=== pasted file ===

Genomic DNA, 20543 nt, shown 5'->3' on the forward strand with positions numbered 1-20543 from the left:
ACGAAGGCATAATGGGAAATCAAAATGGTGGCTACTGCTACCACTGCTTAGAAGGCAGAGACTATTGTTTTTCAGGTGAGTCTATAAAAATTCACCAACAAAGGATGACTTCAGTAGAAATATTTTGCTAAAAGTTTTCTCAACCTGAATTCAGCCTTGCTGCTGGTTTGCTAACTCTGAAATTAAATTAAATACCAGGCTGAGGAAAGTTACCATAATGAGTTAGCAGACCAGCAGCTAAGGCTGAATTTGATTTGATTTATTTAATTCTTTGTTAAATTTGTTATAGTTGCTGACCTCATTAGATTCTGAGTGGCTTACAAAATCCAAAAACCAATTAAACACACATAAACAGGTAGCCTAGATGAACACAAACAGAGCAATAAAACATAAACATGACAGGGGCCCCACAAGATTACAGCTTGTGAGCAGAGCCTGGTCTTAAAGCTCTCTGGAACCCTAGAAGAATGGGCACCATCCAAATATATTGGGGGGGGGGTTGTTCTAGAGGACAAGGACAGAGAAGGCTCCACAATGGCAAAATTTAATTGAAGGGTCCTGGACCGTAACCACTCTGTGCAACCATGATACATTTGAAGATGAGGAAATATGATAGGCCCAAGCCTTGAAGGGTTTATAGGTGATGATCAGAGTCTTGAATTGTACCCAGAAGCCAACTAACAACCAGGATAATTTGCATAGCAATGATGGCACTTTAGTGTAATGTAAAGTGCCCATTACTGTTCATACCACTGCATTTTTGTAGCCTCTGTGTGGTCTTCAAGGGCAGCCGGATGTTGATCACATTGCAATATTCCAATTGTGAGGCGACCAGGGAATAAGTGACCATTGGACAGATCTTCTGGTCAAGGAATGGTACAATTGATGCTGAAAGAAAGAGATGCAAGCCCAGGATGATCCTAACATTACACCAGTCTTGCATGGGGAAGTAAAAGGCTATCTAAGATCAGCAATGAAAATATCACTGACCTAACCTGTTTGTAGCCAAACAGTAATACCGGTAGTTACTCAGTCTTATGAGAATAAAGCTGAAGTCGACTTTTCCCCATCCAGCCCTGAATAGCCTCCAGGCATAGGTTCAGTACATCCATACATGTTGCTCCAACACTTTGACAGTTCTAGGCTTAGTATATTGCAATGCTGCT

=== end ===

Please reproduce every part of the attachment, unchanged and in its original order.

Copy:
Genomic DNA, 20543 nt, shown 5'->3' on the forward strand with positions numbered 1-20543 from the left:
ACGAAGGCATAATGGGAAATCAAAATGGTGGCTACTGCTACCACTGCTTAGAAGGCAGAGACTATTGTTTTTCAGGTGAGTCTATAAAAATTCACCAACAAAGGATGACTTCAGTAGAAATATTTTGCTAAAAGTTTTCTCAACCTGAATTCAGCCTTGCTGCTGGTTTGCTAACTCTGAAATTAAATTAAATACCAGGCTGAGGAAAGTTACCATAATGAGTTAGCAGACCAGCAGCTAAGGCTGAATTTGATTTGATTTATTTAATTCTTTGTTAAATTTGTTATAGTTGCTGACCTCATTAGATTCTGAGTGGCTTACAAAATCCAAAAACCAATTAAACACACATAAACAGGTAGCCTAGATGAACACAAACAGAGCAATAAAACATAAACATGACAGGGGCCCCACAAGATTACAGCTTGTGAGCAGAGCCTGGTCTTAAAGCTCTCTGGAACCCTAGAAGAATGGGCACCATCCAAATATATTGGGGGGGGGGTTGTTCTAGAGGACAAGGACAGAGAAGGCTCCACAATGGCAAAATTTAATTGAAGGGTCCTGGACCGTAACCACTCTGTGCAACCATGATACATTTGAAGATGAGGAAATATGATAGGCCCAAGCCTTGAAGGGTTTATAGGTGATGATCAGAGTCTTGAATTGTACCCAGAAGCCAACTAACAACCAGGATAATTTGCATAGCAATGATGGCACTTTAGTGTAATGTAAAGTGCCCATTACTGTTCATACCACTGCATTTTTGTAGCCTCTGTGTGGTCTTCAAGGGCAGCCGGATGTTGATCACATTGCAATATTCCAATTGTGAGGCGACCAGGGAATAAGTGACCATTGGACAGATCTTCTGGTCAAGGAATGGTACAATTGATGCTGAAAGAAAGAGATGCAAGCCCAGGATGATCCTAACATTACACCAGTCTTGCATGGGGAAGTAAAAGGCTATCTAAGATCAGCAATGAAAATATCACTGACCTAACCTGTTTGTAGCCAAACAGTAATACCGGTAGTTACTCAGTCTTATGAGAATAAAGCTGAAGTCGACTTTTCCCCATCCAGCCCTGAATAGCCTCCAGGCATAGGTTCAGTACATCCATACATGTTGCTCCAACACTTTGACAGTTCTAGGCTTAGTATATTGCAATGCTGCT